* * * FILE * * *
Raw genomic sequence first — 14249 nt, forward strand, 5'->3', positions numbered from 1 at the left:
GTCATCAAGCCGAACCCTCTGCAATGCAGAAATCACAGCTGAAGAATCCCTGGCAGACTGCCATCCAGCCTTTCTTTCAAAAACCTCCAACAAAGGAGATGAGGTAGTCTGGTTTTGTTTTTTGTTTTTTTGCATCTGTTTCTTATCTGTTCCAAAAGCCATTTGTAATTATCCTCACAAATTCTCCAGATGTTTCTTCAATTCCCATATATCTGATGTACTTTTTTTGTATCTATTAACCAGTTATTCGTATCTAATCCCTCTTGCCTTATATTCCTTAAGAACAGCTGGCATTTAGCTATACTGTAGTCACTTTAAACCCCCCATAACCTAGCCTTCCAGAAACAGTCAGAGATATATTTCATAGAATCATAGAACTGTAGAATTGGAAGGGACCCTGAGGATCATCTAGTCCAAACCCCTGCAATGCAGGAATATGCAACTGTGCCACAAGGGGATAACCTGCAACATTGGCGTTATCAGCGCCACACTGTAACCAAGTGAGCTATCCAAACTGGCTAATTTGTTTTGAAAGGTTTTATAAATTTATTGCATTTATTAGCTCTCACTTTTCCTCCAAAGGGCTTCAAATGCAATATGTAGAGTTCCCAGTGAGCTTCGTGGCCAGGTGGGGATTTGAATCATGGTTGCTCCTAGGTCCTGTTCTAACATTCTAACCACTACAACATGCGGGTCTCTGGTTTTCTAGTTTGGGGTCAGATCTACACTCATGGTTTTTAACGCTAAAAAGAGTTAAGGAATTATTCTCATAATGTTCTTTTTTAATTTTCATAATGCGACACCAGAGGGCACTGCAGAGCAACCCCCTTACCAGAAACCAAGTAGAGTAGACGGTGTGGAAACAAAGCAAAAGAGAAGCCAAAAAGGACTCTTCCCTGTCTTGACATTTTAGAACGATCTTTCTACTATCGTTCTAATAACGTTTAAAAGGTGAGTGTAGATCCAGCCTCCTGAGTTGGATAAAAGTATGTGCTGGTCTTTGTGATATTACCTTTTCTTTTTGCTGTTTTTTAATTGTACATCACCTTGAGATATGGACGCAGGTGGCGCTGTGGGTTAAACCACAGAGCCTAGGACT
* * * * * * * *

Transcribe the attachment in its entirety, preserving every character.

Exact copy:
Raw genomic sequence first — 14249 nt, forward strand, 5'->3', positions numbered from 1 at the left:
GTCATCAAGCCGAACCCTCTGCAATGCAGAAATCACAGCTGAAGAATCCCTGGCAGACTGCCATCCAGCCTTTCTTTCAAAAACCTCCAACAAAGGAGATGAGGTAGTCTGGTTTTGTTTTTTGTTTTTTTGCATCTGTTTCTTATCTGTTCCAAAAGCCATTTGTAATTATCCTCACAAATTCTCCAGATGTTTCTTCAATTCCCATATATCTGATGTACTTTTTTTGTATCTATTAACCAGTTATTCGTATCTAATCCCTCTTGCCTTATATTCCTTAAGAACAGCTGGCATTTAGCTATACTGTAGTCACTTTAAACCCCCCATAACCTAGCCTTCCAGAAACAGTCAGAGATATATTTCATAGAATCATAGAACTGTAGAATTGGAAGGGACCCTGAGGATCATCTAGTCCAAACCCCTGCAATGCAGGAATATGCAACTGTGCCACAAGGGGATAACCTGCAACATTGGCGTTATCAGCGCCACACTGTAACCAAGTGAGCTATCCAAACTGGCTAATTTGTTTTGAAAGGTTTTATAAATTTATTGCATTTATTAGCTCTCACTTTTCCTCCAAAGGGCTTCAAATGCAATATGTAGAGTTCCCAGTGAGCTTCGTGGCCAGGTGGGGATTTGAATCATGGTTGCTCCTAGGTCCTGTTCTAACATTCTAACCACTACAACATGCGGGTCTCTGGTTTTCTAGTTTGGGGTCAGATCTACACTCATGGTTTTTAACGCTAAAAAGAGTTAAGGAATTATTCTCATAATGTTCTTTTTTAATTTTCATAATGCGACACCAGAGGGCACTGCAGAGCAACCCCCTTACCAGAAACCAAGTAGAGTAGACGGTGTGGAAACAAAGCAAAAGAGAAGCCAAAAAGGACTCTTCCCTGTCTTGACATTTTAGAACGATCTTTCTACTATCGTTCTAATAACGTTTAAAAGGTGAGTGTAGATCCAGCCTCCTGAGTTGGATAAAAGTATGTGCTGGTCTTTGTGATATTACCTTTTCTTTTTGCTGTTTTTTAATTGTACATCACCTTGAGATATGGACGCAGGTGGCGCTGTGGGTTAAACCACAGAGCCTAGGACT